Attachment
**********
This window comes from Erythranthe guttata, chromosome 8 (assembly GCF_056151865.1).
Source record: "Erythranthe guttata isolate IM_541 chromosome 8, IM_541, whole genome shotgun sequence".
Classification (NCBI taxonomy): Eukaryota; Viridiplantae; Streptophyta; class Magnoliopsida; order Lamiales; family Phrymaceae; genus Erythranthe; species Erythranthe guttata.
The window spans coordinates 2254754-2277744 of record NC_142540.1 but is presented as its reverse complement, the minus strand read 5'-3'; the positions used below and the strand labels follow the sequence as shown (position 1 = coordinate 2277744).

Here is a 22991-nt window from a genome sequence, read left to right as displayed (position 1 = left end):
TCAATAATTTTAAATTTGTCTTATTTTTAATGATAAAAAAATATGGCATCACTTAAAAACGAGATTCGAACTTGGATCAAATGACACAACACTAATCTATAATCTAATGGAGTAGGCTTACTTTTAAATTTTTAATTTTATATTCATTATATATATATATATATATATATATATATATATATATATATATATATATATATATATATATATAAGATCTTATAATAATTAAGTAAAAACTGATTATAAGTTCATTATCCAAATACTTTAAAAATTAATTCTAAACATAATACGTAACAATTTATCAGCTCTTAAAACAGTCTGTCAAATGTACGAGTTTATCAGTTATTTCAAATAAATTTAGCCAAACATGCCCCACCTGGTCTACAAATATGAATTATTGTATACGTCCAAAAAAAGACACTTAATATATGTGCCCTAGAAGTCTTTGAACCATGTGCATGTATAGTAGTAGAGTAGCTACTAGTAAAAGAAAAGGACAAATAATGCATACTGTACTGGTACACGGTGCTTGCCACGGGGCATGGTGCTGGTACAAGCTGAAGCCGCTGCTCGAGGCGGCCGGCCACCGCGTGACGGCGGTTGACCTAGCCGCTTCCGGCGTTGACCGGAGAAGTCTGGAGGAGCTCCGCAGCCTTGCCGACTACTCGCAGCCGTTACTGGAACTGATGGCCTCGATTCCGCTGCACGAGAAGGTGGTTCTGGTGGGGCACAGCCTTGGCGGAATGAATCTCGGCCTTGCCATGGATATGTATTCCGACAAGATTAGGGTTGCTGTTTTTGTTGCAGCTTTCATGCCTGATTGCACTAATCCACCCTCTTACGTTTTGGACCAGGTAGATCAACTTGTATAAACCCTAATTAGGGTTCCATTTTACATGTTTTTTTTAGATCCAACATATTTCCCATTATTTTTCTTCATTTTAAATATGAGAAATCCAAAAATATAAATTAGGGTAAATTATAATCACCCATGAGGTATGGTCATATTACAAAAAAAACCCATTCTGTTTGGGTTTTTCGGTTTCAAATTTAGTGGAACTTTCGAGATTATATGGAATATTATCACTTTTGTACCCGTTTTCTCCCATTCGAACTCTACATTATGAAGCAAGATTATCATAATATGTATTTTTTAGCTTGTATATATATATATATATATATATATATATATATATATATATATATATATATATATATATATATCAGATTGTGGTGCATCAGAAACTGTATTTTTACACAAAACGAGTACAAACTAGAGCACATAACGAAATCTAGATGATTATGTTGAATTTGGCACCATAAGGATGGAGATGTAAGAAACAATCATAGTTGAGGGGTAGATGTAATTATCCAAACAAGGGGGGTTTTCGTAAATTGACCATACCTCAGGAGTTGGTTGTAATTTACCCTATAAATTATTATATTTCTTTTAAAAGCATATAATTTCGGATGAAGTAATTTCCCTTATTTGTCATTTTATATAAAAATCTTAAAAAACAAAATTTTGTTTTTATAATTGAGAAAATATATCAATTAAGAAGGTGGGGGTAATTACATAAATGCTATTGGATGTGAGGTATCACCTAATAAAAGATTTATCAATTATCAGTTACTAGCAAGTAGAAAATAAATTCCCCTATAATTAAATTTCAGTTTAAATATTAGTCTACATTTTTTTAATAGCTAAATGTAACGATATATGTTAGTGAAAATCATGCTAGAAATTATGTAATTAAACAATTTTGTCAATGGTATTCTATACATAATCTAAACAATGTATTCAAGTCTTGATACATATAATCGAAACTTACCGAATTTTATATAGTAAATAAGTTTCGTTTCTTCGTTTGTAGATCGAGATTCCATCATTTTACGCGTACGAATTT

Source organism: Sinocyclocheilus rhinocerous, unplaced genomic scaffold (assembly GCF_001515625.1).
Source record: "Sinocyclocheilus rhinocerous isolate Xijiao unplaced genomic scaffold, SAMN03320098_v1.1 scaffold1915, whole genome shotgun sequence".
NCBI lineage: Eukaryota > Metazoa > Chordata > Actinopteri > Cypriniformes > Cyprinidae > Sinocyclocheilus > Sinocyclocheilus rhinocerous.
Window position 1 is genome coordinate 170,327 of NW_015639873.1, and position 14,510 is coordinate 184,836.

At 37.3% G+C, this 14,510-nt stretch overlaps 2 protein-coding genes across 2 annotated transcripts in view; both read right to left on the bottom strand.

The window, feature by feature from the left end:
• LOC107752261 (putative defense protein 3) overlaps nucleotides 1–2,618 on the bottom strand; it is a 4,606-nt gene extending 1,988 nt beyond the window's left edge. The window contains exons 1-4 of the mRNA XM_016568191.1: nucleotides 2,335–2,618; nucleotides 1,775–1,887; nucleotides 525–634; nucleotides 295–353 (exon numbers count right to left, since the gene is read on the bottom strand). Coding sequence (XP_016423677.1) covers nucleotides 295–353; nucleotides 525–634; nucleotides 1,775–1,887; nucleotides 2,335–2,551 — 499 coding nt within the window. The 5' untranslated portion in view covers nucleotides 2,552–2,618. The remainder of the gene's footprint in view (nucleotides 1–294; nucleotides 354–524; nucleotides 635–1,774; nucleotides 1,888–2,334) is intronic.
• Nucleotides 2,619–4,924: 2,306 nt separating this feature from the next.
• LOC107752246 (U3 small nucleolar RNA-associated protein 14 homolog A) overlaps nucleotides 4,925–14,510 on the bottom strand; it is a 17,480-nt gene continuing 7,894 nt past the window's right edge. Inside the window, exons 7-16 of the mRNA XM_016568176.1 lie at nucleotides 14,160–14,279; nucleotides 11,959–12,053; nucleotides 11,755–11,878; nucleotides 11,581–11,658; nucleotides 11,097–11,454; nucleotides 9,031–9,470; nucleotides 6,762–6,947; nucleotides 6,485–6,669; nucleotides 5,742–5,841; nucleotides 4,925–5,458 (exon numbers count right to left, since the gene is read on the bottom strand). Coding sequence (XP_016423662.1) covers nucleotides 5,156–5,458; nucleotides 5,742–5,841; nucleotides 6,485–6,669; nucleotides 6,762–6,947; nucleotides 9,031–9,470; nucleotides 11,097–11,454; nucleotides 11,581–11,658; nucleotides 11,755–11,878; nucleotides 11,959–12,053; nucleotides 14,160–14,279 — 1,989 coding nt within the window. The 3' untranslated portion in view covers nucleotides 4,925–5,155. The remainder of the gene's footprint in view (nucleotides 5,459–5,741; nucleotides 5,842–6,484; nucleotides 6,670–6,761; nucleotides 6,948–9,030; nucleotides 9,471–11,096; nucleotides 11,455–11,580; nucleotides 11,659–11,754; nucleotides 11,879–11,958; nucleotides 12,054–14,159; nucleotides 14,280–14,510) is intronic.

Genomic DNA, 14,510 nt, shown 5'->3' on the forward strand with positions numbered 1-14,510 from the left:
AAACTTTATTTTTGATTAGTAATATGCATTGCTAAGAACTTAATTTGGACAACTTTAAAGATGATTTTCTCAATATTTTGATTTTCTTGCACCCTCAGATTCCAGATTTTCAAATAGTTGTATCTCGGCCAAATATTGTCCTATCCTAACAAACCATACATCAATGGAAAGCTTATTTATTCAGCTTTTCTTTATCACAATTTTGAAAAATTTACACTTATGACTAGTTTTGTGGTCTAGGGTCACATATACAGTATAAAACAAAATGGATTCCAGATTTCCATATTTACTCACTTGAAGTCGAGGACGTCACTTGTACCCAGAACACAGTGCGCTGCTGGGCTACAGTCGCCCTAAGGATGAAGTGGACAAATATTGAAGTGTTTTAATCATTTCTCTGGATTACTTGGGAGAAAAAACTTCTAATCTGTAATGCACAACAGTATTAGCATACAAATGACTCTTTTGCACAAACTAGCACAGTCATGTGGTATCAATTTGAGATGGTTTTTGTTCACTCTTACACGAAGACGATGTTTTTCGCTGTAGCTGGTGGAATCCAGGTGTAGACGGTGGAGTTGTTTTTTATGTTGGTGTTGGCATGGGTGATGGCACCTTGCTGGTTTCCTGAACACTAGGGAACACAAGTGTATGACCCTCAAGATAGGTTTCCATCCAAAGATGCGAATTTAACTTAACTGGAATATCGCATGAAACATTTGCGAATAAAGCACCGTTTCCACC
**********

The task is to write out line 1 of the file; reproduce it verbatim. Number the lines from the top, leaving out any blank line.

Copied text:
This window comes from Erythranthe guttata, chromosome 8 (assembly GCF_056151865.1).